Secret Diplomatic History of The Eighteenth Century

Secret Diplomatic History of The Eighteenth Century
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Marx Karl. Secret Diplomatic History of The Eighteenth Century







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The documents published in the first chapter extend from the reign of the Empress Ann to the commencement of the reign of the Emperor Paul, thus encompassing the greater part of the 18th century. At the end of that century it had become, as stated by the Rev. Mr. Pitt, the openly professed and orthodox dogma of English diplomacy, "that the ties which bind Great Britain to the Russian Empire are formed by nature, and inviolable."

In perusing these documents, there is something that startles us even more than their contents – viz., their form. All these letters are "confidential," "private," "secret," "most secret"; but in spite of secrecy, privacy, and confidence, the English statesmen converse among each other about Russia and her rulers in a tone of awful reserve, abject servility, and cynical submission, which would strike us even in the public despatches of Russian statesmen. To conceal intrigues against foreign nations secrecy is recurred to by Russian diplomatists. The same method is adopted by English diplomatists freely to express their devotion to a foreign Court. The secret despatches of Russian diplomatists are fumigated with some equivocal perfume. It is one part the fumée de fausseté, as the Duke of St. Simon has it, and the other part that coquettish display of one's own superiority and cunning which stamps upon the reports of the French Secret Police their indelible character. Even the master despatches of Pozzo di Borgo are tainted with this common blot of the litérature de mauvais lieu. In this point the English secret despatches prove much superior. They do not affect superiority but silliness. For instance, can there be anything more silly than Mr. Rondeau informing Horace Walpole that he has betrayed to the Russian Minister the letters addressed by the Turkish Grand Vizier to the King of England, but that he had told "at the same time those gentlemen that as there were several hard reflections on the Russian Court he should not have communicated them, if they had not been so anxious to see them," and then told their excellencies not to tell the Porte that they had seen them (those letters)! At first view the infamy of the act is drowned in the silliness of the man. Or, take Sir George Macartney. Can there be anything more silly than his happiness that Russia seemed "reasonable" enough not to expect that England "should pay the WHOLE EXPENSES" for Russia's "choosing to take the lead at Stockholm"; or his "flattering himself" that he had "persuaded the Russian Court" not to be so "unreasonable" as to ask from England, in a time of peace, subsidies for a time of war against Turkey (then the ally of England); or his warning the Earl of Sandwich "not to mention" to the Russian Ambassador at London the secrets mentioned to himself by the Russian Chancellor at St. Petersburg? Or can there be anything more silly than Sir James Harris confidentially whispering into the ear of Lord Grantham that Catherine II. was devoid of "judgment, precision of idea, reflection, and l'esprit de combinaison"?20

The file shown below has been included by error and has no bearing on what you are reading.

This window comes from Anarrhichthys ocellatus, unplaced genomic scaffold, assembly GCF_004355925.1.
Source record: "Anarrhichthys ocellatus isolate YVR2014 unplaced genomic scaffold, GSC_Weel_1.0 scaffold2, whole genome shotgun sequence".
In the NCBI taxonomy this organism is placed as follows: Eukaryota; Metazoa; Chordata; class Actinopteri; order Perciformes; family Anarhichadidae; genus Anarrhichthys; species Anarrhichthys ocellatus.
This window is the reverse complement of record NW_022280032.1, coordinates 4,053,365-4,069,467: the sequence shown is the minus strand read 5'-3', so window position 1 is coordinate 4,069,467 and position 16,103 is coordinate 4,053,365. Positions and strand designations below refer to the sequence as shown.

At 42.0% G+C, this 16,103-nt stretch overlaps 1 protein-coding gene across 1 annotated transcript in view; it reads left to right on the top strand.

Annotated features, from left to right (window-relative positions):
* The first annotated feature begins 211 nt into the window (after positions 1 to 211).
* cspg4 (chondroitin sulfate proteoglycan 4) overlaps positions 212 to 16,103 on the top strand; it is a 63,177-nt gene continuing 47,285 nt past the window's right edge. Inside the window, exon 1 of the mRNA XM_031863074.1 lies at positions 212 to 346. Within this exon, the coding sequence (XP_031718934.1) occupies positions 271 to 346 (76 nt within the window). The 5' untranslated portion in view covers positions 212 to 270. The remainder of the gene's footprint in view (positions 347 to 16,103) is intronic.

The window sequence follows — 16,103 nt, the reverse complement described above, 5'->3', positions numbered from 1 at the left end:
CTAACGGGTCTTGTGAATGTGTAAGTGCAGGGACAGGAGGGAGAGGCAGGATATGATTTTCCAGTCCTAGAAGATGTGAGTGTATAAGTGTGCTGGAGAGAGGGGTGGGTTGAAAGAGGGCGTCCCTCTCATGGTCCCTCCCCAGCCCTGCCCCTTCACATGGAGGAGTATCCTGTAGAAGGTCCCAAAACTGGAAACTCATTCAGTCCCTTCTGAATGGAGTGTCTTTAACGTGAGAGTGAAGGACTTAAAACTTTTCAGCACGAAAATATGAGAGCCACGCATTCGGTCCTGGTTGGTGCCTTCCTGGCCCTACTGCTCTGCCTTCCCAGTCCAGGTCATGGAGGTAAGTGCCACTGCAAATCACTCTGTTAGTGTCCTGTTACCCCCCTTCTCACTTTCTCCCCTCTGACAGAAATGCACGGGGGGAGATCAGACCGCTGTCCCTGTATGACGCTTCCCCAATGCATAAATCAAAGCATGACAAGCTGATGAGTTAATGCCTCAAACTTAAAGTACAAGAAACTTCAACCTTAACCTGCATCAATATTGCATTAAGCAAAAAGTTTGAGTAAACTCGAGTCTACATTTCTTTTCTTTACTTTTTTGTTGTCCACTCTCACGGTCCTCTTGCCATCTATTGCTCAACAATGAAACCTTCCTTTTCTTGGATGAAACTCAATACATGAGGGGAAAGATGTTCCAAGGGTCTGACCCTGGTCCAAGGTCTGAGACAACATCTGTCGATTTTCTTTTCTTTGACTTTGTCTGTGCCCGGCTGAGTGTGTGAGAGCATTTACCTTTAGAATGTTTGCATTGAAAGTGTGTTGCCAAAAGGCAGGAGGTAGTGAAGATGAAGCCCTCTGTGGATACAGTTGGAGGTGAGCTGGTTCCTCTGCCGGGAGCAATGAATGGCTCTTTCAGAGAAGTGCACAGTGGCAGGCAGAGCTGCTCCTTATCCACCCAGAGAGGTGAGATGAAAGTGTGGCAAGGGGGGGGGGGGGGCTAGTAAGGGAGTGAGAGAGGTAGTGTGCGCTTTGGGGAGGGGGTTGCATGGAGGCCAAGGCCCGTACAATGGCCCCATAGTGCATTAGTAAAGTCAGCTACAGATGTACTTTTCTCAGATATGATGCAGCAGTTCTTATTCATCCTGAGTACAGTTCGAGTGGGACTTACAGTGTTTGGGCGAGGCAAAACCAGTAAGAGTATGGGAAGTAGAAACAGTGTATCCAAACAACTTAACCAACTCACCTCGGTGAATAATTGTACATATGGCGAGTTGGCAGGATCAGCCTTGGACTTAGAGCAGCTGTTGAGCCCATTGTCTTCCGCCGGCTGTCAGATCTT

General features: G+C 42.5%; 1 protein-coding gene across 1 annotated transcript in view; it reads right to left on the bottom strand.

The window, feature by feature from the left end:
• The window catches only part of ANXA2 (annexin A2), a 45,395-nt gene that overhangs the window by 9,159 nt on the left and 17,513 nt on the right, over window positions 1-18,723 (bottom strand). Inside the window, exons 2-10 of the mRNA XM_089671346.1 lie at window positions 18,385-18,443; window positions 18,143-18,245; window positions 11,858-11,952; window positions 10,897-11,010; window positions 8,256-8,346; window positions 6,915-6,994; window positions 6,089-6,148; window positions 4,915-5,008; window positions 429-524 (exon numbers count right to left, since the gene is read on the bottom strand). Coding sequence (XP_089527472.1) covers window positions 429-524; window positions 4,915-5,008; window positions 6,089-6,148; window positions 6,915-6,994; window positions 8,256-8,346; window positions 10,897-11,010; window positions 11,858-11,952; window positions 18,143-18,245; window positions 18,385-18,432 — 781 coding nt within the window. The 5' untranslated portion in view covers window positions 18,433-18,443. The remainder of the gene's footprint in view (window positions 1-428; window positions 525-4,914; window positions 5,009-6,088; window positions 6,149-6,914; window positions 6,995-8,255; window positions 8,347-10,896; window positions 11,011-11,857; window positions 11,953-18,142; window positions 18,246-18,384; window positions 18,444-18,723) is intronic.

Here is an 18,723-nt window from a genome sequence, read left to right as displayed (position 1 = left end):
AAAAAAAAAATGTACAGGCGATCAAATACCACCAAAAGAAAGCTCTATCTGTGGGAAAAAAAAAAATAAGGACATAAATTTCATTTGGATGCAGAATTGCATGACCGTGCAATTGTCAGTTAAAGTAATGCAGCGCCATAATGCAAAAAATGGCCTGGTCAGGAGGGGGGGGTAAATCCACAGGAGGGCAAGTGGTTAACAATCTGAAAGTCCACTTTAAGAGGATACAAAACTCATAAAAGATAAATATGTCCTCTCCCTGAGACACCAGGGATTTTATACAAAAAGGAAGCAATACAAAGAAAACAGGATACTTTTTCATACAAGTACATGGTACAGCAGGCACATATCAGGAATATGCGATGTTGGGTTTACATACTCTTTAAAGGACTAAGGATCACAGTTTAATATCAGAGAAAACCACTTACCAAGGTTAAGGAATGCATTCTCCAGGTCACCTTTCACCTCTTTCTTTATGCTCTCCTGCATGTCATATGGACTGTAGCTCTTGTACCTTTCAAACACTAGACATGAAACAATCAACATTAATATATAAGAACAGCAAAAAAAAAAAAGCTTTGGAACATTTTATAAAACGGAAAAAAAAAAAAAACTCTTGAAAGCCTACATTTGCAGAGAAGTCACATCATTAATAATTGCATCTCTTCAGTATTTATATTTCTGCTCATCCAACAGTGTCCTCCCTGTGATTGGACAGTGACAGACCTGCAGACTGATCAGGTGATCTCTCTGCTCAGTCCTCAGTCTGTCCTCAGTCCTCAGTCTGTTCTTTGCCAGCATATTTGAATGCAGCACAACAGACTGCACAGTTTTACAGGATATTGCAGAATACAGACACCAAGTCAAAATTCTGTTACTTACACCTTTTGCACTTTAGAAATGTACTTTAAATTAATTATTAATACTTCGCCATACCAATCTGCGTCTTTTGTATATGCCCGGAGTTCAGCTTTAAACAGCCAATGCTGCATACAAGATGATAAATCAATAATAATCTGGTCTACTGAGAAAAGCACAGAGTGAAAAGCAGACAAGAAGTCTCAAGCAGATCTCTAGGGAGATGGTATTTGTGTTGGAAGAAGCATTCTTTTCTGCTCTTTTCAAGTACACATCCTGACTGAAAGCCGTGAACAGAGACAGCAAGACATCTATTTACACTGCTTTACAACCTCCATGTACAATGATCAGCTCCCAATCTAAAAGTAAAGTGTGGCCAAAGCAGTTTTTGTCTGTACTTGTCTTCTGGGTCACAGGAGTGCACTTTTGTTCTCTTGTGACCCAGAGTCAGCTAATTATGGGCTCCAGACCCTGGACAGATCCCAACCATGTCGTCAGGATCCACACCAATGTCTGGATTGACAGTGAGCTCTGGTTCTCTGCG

Everything being ready for the invasion of Schonen, there arose a difficulty from a side where it was least expected. Although the treaty stipulated only for 30,000 Muscovites, Peter, in his magnanimity, had landed 40,000 on Zealand; but now that he was to send them on the errand to Schonen, he all at once discovered that out of the 40,000 he could spare but 15,000. This declaration not only paralysed the military plan of the confederates, it seemed to threaten the security of Denmark and of Frederick IV., its king, as great part of the Muscovite army, supported by the Russian fleet, occupied Copenhagen. One of the generals of Frederick proposed suddenly to fall with the Danish cavalry upon the Muscovites and to exterminate them, while the English men-of-war should burn the Russian fleet. Averse to any perfidy which required some greatness of will, some force of character, and some contempt of personal danger, Frederick IV. rejected the bold proposal, and limited himself to assuming an attitude of defence. He then wrote a begging letter to the Czar, intimating that he had given up his Schonen fancy, and requested the Czar to do the same and find his way home: a request the latter could not but comply with. When Peter at last left Denmark with his army, the Danish Court thought fit to communicate to the Courts of Europe a public account of the incidents and transactions which had frustrated the intended descent upon Schonen – and this document forms the starting point of The Northern Crisis.

In a letter addressed to Baron Görtz, dated from London, January 23, 1717, by Count Gyllenborg, there occur some passages in which the latter, the then Swedish ambassador at the Court of St. James's, seems to profess himself the author of The Northern Crisis, the title of which he does not, however, quote. Yet any idea of his having written that powerful pamphlet will disappear before the slightest perusal of the Count's authenticated writings, such as his letters to Görtz.


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